With Sandoval either hurt, out of shape or otherwise a drain on the lineup, the Red Sox have already tried six different starters, including him, at third base this season, none of whom proved to be a permanent solution. There could be a seventh on the way, as the Red Sox are expected to promote top prospect Rafael Devers in the coming days from Class AA, where he has hit .300 with a .977 OPS this season, to Class AAA.
Assuming they don’t get an established third baseman on the trade market, they could bring Devers to the big leagues by the end of the season, similar to the way they handled outfielder Andrew Benintendi a year ago.
Technically, the Red Sox have 10 days to trade or release Sandoval, who is owed roughly $7 million for the rest of this season, $37.2 million for 2018 and 2019 and a $5 million buyout in 2020.
Once the Red Sox release him, thus locking in their financial commitment, someone (maybe the Giants?) is likely to take another (low-cost) chance on him, and he will wear another uniform, collecting Red Sox checks, a constant reminder of the risks of big-money, guaranteed contracts, and the steep cost when you bet big and lose.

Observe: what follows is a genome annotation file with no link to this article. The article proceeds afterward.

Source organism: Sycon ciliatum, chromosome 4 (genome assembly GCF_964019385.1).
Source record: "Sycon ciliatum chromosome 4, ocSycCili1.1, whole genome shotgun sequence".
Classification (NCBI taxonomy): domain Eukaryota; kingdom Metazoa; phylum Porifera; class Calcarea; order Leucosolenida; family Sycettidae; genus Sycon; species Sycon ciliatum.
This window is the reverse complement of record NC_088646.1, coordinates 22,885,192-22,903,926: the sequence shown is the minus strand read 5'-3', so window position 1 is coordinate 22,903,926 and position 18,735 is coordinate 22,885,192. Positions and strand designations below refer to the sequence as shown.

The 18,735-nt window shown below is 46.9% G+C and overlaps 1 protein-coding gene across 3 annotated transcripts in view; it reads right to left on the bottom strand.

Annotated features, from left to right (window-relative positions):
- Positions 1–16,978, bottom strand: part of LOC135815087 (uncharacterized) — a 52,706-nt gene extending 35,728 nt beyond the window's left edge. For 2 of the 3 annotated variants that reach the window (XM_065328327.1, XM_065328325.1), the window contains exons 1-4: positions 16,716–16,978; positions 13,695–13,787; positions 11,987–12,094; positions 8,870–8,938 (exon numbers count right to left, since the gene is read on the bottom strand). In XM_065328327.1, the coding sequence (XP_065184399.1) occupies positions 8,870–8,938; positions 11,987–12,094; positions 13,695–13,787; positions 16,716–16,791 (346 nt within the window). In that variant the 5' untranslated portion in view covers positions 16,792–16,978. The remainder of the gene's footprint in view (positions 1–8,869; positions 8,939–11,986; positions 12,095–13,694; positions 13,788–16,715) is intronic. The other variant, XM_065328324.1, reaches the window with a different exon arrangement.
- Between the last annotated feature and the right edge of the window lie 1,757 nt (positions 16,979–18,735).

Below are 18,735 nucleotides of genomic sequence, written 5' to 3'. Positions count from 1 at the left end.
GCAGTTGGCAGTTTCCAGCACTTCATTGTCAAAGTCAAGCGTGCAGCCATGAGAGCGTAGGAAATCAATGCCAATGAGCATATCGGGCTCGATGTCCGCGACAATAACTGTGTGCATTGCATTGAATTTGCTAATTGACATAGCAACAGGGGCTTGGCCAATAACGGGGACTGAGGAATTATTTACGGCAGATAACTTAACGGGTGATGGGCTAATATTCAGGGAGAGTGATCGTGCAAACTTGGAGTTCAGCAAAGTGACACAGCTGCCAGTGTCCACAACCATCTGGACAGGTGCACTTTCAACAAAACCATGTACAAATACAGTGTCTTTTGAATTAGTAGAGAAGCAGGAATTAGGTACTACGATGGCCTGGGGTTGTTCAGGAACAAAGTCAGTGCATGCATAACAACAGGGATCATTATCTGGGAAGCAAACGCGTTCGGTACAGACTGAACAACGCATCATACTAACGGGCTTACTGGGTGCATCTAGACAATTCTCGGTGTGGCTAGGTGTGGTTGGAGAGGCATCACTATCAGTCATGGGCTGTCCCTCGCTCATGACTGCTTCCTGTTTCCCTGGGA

JULY 19, 2017 BOARD OF RETIREMENT MEETING AGENDA
The July 19, 2017 Meeting Agenda and supporting documents are now available. Please visit https://www.mendocinocounty.org/retirement to view.
Judy Zeller, Retirement System Administration
THE IDIOT’S TALE: SIGNIFYING WHAT, EXACTLY?
by Jeffrey St. Clair
They fuck you up, your mum and dad.
They may not mean to, but they do.
They fill you with the faults they had
And add some extra, just for you.
— From “This be the Verse” by Philip Larkin
When it comes to playing the role of an idiot, Donald Trump, Jr. is certainly no Prince Myshkin. He doesn’t even rise to the level of Faulkner’s Benjy Compson. Still, it may be possible to squeeze out a little bit of empathy for the man-child of Park Avenue.
Yes, I know, in most respects Micro-Donald is an utterly unappetizing specimen of humanity, who flies around the planet slaughtering rare species (such as this endangered leopard) for bloody selfies. But the boy is the progeny of Donald Trump and who among us would want to endure the torments of that brand of child-rearing? By all accounts, Trump’s parenting skills were stern, cold and brutal. There were no games of catch in Central Park, no camping trips to the Adirondacks, no help with homework.
“When I spent time with my father it wasn’t playing ball in the backyard,” Donnie told the New York Times in 2010. “I came to his office and listened to him do business or sat in on meetings.”
For most of Donnie’s childhood, he rarely saw his father or mother. He was nurtured by Irish nannies and Ivana’s mother and then shipped off to The Hill, a boarding school for the children of elites in Potsdown, Pennsylvania.